On December 12 at 0121 GMT, Japan successfully launched a new spy satellite into orbit atop a H2-A rocket. The satellite, built by Mitsubishi Heavy Industries for roughly 390 million euros, is part of Japan’s response to the threat of North Korean missile launches. The launch had originally been scheduled for December 11th, but had been pushed back due to poor weather conditions.
“The project is aimed at boosting security and monitoring land in case of sizable natural disasters like the one in March,” said an unnamed government official according to Bankok Post, referring to the disaster at the Fukushima Daiichi nuclear power plant caused by an earthquake and the resultant tsunami. “If everything goes smoothly, it will be the first radar satellite under the programme,” the official continued. “With the radar satellite, we can introduce wider usage of the system.”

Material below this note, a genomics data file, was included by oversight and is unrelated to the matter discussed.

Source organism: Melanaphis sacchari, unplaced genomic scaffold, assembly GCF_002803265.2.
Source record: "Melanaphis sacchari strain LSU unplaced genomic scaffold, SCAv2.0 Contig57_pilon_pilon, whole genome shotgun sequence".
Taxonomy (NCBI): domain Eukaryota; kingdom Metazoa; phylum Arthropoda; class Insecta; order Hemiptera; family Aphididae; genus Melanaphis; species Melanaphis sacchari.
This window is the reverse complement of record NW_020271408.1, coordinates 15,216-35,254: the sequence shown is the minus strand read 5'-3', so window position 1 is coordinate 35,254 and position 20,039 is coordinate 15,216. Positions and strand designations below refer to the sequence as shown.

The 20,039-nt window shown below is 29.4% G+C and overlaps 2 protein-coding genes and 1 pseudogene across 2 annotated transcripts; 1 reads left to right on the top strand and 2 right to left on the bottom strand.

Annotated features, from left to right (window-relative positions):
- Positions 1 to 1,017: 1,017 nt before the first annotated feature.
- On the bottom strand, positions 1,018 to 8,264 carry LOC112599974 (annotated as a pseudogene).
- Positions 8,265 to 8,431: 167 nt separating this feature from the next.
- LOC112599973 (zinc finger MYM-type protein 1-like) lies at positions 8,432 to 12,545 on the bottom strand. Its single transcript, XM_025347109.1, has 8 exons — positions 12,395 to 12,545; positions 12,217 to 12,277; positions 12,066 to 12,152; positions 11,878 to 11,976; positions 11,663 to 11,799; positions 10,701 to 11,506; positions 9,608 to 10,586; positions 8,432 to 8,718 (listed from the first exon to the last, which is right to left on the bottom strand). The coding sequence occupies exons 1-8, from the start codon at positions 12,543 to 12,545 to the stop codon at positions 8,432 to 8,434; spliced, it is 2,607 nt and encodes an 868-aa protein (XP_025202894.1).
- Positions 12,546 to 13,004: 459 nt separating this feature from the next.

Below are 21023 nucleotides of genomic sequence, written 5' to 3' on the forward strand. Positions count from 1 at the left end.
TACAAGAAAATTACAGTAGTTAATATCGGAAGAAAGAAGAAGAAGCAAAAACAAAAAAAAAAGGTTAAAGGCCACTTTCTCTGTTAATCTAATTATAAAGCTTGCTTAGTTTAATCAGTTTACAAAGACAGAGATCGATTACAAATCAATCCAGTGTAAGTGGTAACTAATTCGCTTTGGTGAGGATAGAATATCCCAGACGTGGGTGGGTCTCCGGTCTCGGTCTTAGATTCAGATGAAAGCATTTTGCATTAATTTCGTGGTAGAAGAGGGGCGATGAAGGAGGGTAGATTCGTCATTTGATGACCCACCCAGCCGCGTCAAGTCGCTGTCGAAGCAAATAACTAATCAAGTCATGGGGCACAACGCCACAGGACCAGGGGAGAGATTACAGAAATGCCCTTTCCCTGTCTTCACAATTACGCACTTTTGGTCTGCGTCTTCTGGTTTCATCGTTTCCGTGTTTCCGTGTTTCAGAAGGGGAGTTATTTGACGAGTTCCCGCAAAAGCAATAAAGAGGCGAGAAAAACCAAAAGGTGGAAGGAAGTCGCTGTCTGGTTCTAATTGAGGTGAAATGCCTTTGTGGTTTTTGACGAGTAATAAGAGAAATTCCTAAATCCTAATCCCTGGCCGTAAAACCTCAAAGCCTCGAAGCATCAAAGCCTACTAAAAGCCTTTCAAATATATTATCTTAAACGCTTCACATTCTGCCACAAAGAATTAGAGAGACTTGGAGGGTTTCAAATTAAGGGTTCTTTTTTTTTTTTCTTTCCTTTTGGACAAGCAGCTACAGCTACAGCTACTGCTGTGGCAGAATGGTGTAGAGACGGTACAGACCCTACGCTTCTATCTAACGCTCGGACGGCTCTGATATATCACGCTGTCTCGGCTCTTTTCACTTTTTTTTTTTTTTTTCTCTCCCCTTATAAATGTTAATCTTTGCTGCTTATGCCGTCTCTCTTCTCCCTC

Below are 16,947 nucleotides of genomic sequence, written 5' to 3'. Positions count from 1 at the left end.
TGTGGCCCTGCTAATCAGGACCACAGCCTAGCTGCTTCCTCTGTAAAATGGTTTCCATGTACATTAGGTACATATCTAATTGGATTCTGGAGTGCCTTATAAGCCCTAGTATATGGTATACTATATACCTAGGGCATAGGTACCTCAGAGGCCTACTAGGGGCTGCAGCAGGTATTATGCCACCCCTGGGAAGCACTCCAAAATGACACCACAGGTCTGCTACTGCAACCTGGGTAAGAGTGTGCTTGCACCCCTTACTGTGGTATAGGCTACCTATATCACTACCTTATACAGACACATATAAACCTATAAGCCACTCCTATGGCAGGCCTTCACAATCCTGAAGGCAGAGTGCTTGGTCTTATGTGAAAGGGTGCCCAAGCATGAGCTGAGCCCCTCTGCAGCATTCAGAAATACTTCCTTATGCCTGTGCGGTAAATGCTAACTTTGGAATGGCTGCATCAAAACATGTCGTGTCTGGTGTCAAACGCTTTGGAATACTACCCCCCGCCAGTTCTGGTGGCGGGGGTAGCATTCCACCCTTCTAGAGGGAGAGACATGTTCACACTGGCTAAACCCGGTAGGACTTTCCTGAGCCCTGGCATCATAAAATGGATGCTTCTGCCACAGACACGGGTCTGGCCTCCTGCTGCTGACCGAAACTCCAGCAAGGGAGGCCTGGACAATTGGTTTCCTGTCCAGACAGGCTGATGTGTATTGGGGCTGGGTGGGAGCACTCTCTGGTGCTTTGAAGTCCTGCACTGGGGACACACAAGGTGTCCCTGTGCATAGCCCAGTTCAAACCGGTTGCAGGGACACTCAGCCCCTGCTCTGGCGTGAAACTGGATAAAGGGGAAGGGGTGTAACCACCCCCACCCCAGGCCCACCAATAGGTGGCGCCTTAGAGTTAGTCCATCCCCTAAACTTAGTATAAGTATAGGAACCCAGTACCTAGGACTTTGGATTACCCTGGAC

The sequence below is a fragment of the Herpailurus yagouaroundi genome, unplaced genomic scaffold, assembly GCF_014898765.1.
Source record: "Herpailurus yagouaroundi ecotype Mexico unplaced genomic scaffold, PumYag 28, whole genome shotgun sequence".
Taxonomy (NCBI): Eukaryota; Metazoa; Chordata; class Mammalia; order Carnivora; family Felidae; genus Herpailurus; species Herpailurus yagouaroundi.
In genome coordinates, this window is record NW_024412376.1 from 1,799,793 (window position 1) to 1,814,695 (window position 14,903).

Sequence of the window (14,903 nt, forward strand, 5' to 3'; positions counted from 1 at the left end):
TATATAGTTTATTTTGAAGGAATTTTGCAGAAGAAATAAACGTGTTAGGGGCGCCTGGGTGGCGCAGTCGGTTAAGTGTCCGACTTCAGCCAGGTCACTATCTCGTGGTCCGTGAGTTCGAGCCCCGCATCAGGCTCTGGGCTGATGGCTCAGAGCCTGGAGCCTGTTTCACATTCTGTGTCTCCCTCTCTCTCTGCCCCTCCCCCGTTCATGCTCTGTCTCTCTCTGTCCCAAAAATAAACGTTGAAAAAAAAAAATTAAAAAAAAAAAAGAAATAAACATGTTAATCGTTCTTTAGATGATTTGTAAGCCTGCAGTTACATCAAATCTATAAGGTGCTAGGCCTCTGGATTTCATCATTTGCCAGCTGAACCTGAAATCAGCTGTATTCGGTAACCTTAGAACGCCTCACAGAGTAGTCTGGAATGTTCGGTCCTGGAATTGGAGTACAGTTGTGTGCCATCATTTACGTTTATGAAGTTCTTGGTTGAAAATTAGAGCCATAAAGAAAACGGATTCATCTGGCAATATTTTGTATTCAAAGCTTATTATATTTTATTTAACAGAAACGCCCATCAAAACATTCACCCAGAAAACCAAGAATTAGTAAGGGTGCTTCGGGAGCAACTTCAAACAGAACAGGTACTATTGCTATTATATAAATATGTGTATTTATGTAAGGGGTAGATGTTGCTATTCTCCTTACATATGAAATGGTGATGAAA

If the newest addition to the Japanese spy satellite constellation functions correctly, it will allow for intelligence-gathering during cloudy conditions, which is not possible using Japan’s three currently operating optical spy satellites. Japan had successfully placed in orbit two radar satellites prior to Monday’s launch, but both ceased to function after orbital insertion. Japan successfully launched a fourth optical spy satellite in September, but the satellite is not yet operational.
The decision to develop a Japanese satellite intelligence system was made in 1998 following the launch of a North Korean missile over Japanese territory into the Pacific ocean. Japan launched the first satellite into orbit in 2003. In 2009, North Korea launched what is believed to have been a 3-stage Taepodong-2 missile, in defiance of international pressure against the test.
The video below shows the September launch of the most recent Japanese optical spy satellite.